Day 7 | April 15, 2004
David, Alison and Toby left Saipan on Thursday morning by helicopter and headed by air to Sarigan, our first sampling target. Since there are no reports of geothermal activity on the island, the main goal at this site was to sample lava flows and tephra deposits (ash and scoria).
The peaks of Sarigan consist of altered andesitic lava blocks and are completely covered by swordgrass. The extent of vegetation made the hike to the peaks very difficult and we had to use a machete to cut a path through the grass which was often above our heads. It is not known when the last eruption of Sarigan occurred, but judging by the degree of vegetation and the extent of alteration of the rocks, it was likely in pre-historic times.
The steep flanks of Sarigan are made up of several layers of pyroclastic material (i.e. rocks ejected explosively from the volcano). This photo shows a dark ash unit at the base of the section, overlain by a light-colored pumice layer and a debris flow at the top. Debris flows consist of a mixture of water and poorly-sorted rock material: they can travel downslope, following the topography, at speeds up to ~60 km/h. We sampled the lower ash unit. In addition, we sampled a scoria layer from below the ash. Both of these units contained olivine, a mineral which effectively traps magmatic volatiles - ideal for He isotope analyses and melt inclusion studies. After a grueling first day of sampling, we were happy to finally make it back to our campsite.
Erik, Maarten, Jenn, and I (Lillie) are well underway on our 10-day ship voyage around the Mariana Islands. Prior to our landing at Guguan tomorrow (Friday 16, April), the ship is picking up Ocean Bottom Seismomometers (OBS) that were dropped onto the seafloor about a year ago. A team of geophysicists/seismologists (Doug Wiens, Patrick Shore and Sara Pozgay of Washington University, Allan Sauter of Scripps Institution of Oceanography, Hiroko Sugioka from JAMSTEC, and Hajime Shiobara from University of Tokyo) are using the Wecoma to retrieve the ocean-bottom instruments as well as to access the various islands to dismantle a series of land-based stations. See the interview with Doug Wiens to learn more about OBSs and what they can tell us about the Marianas subduction zone.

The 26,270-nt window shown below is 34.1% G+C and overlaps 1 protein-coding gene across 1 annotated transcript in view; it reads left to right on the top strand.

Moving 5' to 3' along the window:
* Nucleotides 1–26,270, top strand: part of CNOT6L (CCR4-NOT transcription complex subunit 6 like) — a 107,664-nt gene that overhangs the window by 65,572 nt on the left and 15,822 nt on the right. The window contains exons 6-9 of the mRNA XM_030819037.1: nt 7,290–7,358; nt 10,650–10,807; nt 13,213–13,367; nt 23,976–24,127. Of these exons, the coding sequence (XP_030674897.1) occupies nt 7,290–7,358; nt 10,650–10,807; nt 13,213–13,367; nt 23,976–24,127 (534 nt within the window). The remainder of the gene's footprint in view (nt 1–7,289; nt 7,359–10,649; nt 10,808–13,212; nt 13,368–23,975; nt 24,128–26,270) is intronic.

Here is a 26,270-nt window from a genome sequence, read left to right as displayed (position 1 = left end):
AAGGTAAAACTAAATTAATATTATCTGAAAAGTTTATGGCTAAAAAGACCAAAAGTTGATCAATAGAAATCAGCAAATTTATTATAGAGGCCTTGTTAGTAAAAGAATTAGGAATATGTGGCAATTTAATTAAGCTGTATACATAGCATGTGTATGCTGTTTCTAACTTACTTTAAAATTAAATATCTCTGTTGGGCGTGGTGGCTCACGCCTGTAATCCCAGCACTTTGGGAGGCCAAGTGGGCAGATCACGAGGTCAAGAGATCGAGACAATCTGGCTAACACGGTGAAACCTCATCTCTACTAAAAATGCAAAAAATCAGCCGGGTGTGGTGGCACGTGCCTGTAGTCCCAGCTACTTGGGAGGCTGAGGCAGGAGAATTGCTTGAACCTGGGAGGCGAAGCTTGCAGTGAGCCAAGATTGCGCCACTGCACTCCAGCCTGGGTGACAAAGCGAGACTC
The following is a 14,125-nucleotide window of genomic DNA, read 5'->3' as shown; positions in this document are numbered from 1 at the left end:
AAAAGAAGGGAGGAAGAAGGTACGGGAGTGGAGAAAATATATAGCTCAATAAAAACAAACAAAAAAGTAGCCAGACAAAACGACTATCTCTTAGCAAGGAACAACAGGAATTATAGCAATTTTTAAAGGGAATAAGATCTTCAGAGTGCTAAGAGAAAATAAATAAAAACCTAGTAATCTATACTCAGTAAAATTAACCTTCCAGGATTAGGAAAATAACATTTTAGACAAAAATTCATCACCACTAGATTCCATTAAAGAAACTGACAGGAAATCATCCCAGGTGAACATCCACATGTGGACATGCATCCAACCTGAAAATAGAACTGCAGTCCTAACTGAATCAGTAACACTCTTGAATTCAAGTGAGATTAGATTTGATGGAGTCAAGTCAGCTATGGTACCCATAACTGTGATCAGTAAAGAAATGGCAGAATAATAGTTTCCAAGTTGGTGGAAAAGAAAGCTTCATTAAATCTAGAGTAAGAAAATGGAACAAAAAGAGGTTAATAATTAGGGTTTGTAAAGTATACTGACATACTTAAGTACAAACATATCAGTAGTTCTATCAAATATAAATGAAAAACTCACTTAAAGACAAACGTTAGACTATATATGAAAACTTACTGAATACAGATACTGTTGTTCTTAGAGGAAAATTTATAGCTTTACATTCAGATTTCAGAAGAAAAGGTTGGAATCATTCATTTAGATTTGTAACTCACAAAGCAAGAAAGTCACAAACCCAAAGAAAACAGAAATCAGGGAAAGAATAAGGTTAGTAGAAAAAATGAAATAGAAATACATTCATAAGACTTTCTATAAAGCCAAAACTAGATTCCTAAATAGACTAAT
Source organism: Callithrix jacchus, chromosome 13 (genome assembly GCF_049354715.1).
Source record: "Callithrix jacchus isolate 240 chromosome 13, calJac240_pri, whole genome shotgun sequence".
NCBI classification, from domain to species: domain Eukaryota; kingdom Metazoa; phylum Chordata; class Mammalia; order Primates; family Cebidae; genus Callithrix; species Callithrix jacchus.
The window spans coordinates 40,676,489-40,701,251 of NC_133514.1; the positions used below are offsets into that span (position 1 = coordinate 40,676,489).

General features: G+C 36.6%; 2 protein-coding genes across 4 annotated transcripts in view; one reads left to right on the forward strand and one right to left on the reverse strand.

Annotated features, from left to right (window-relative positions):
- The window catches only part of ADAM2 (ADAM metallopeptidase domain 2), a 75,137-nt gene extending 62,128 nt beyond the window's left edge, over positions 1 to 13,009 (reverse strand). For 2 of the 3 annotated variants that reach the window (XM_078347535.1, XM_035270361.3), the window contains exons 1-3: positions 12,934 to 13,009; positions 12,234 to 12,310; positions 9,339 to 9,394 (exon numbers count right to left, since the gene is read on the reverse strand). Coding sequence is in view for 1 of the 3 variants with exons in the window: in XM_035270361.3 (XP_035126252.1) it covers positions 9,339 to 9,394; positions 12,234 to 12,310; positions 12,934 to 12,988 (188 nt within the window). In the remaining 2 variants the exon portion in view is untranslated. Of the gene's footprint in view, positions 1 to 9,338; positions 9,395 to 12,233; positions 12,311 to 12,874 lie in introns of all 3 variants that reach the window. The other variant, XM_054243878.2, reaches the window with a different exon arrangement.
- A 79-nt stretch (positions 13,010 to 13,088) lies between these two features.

In the meantime, the volcanology team eagerly awaits our arrival on Guguan. The boat trip has been pretty rough—a nearby hurricane has created 10-ft swells that cause the ship to sway in motions that are not always pleasing to weak-stomached passengers such as myself. Walking in a straight line is a bit of a challenge, and it is impossible to go out on deck without getting soaked, which is somewhat enjoyable in the tropical climate. We entertain ourselves by reading, watching movies in the lounge, catching up on missed school work, and chatting with the Wecoma crew. It's a nice break before our arduous task ahead-trekking the overgrown jungles of these uninhabited islands, in search of gas and rock samples that will hopefully answer our scientific questions about mass balance and the "Ins and Outs" of subduction zones.
Maarten also interviews Joe Kaipat from the Emergency Management Office on Saipan who is accompanying our group on the expedition. Based on Joe's childhood experience when he was evacuated from Pagan after the volcano exploded, they discuss what it was like to live through a volcanic erruption.